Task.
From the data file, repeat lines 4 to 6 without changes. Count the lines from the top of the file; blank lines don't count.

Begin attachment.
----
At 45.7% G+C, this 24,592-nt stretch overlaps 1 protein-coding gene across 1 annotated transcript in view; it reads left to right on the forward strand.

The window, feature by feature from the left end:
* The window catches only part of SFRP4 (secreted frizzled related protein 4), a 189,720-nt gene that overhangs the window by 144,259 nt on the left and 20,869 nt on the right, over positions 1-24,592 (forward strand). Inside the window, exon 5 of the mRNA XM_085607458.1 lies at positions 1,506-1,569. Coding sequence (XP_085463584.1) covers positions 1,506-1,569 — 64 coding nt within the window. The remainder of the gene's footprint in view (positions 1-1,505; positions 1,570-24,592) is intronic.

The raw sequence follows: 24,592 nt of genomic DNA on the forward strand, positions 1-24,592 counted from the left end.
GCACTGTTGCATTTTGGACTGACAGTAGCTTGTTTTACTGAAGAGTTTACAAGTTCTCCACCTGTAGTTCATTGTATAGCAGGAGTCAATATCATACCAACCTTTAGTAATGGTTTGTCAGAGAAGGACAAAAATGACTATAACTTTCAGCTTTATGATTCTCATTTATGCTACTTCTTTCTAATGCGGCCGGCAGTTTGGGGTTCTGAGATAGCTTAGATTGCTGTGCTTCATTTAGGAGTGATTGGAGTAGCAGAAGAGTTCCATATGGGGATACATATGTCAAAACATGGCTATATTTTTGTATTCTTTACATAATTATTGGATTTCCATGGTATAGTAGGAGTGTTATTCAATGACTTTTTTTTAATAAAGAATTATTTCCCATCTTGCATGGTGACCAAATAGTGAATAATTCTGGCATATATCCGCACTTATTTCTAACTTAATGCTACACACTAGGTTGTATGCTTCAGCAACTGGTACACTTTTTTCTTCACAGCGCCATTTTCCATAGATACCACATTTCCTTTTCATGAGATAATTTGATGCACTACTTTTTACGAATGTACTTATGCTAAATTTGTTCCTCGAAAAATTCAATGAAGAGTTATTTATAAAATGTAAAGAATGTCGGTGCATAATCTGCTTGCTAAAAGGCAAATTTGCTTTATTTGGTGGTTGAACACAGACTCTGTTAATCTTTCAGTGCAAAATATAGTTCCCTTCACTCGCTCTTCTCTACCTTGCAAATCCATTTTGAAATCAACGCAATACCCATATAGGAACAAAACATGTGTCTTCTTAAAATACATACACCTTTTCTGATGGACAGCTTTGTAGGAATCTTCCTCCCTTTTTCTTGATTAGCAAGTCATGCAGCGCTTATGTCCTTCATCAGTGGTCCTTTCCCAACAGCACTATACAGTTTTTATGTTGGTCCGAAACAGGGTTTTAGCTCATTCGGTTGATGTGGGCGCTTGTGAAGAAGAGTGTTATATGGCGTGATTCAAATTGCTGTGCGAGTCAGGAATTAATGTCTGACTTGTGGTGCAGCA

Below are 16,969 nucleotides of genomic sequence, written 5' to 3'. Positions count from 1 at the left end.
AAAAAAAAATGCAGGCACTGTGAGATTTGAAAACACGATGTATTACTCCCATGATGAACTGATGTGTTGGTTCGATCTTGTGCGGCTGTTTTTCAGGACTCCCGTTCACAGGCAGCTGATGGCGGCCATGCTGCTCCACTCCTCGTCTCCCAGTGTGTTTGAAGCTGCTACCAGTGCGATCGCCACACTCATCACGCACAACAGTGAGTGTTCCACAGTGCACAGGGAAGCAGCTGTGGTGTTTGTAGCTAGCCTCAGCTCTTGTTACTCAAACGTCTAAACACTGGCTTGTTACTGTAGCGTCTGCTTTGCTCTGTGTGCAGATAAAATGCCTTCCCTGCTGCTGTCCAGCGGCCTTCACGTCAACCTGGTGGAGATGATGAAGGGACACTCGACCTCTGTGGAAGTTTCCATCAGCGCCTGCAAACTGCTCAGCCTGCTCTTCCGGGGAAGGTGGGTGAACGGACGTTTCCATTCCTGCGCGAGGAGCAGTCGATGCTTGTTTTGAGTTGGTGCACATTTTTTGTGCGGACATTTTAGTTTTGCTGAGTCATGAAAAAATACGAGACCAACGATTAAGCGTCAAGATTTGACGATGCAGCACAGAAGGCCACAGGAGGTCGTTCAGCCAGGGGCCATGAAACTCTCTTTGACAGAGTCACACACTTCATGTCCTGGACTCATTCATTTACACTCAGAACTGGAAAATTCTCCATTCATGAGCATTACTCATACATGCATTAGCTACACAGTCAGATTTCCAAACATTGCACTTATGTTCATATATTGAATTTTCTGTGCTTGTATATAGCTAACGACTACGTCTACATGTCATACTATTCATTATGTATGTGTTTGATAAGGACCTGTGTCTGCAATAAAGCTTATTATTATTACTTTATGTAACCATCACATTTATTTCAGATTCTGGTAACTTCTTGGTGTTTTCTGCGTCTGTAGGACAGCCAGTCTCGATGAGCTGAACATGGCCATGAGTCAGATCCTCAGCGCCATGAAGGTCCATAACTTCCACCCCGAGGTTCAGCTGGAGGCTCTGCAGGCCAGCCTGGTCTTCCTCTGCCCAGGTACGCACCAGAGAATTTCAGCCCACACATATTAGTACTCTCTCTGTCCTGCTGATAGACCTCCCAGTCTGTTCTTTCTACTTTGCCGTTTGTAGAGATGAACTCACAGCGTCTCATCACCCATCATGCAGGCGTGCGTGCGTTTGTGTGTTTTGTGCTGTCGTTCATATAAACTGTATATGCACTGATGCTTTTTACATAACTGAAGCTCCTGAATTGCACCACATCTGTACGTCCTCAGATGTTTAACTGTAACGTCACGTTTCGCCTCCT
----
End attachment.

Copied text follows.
The raw sequence follows: 24,592 nt of genomic DNA on the forward strand, positions 1-24,592 counted from the left end.
GCACTGTTGCATTTTGGACTGACAGTAGCTTGTTTTACTGAAGAGTTTACAAGTTCTCCACCTGTAGTTCATTGTATAGCAGGAGTCAATATCATACCAACCTTTAGTAATGGTTTGTCAGAGAAGGACAAAAATGACTATAACTTTCAGCTTTATGATTCTCATTTATGCTACTTCTTTCTAATGCGGCCGGCAGTTTGGGGTTCTGAGATAGCTTAGATTGCTGTGCTTCATTTAGGAGTGATTGGAGTAGCAGAAGAGTTCCATATGGGGATACATATGTCAAAACATGGCTATATTTTTGTATTCTTTACATAATTATTGGATTTCCATGGTATAGTAGGAGTGTTATTCAATGACTTTTTTTTAATAAAGAATTATTTCCCATCTTGCATGGTGACCAAATAGTGAATAATTCTGGCATATATCCGCACTTATTTCTAACTTAATGCTACACACTAGGTTGTATGCTTCAGCAACTGGTACACTTTTTTCTTCACAGCGCCATTTTCCATAGATACCACATTTCCTTTTCATGAGATAATTTGATGCACTACTTTTTACGAATGTACTTATGCTAAATTTGTTCCTCGAAAAATTCAATGAAGAGTTATTTATAAAATGTAAAGAATGTCGGTGCATAATCTGCTTGCTAAAAGGCAAATTTGCTTTATTTGGTGGTTGAACACAGACTCTGTTAATCTTTCAGTGCAAAATATAGTTCCCTTCACTCGCTCTTCTCTACCTTGCAAATCCATTTTGAAATCAACGCAATACCCATATAGGAACAAAACATGTGTCTTCTTAAAATACATACACCTTTTCTGATGGACAGCTTTGTAGGAATCTTCCTCCCTTTTTCTTGATTAGCAAGTCATGCAGCGCTTATGTCCTTCATCAGTGGTCCTTTCCCAACAGCACTATACAGTTTTTATGTTGGTCCGAAACAGGGTTTTAGCTCATTCGGTTGATGTGGGCGCTTGTGAAGAAGAGTGTTATATGGCGTGATTCAAATTGCTGTGCGAGTCAGGAATTAATGTCTGACTTGTGGTGCAGCA

Below are 16,969 nucleotides of genomic sequence, written 5' to 3'. Positions count from 1 at the left end.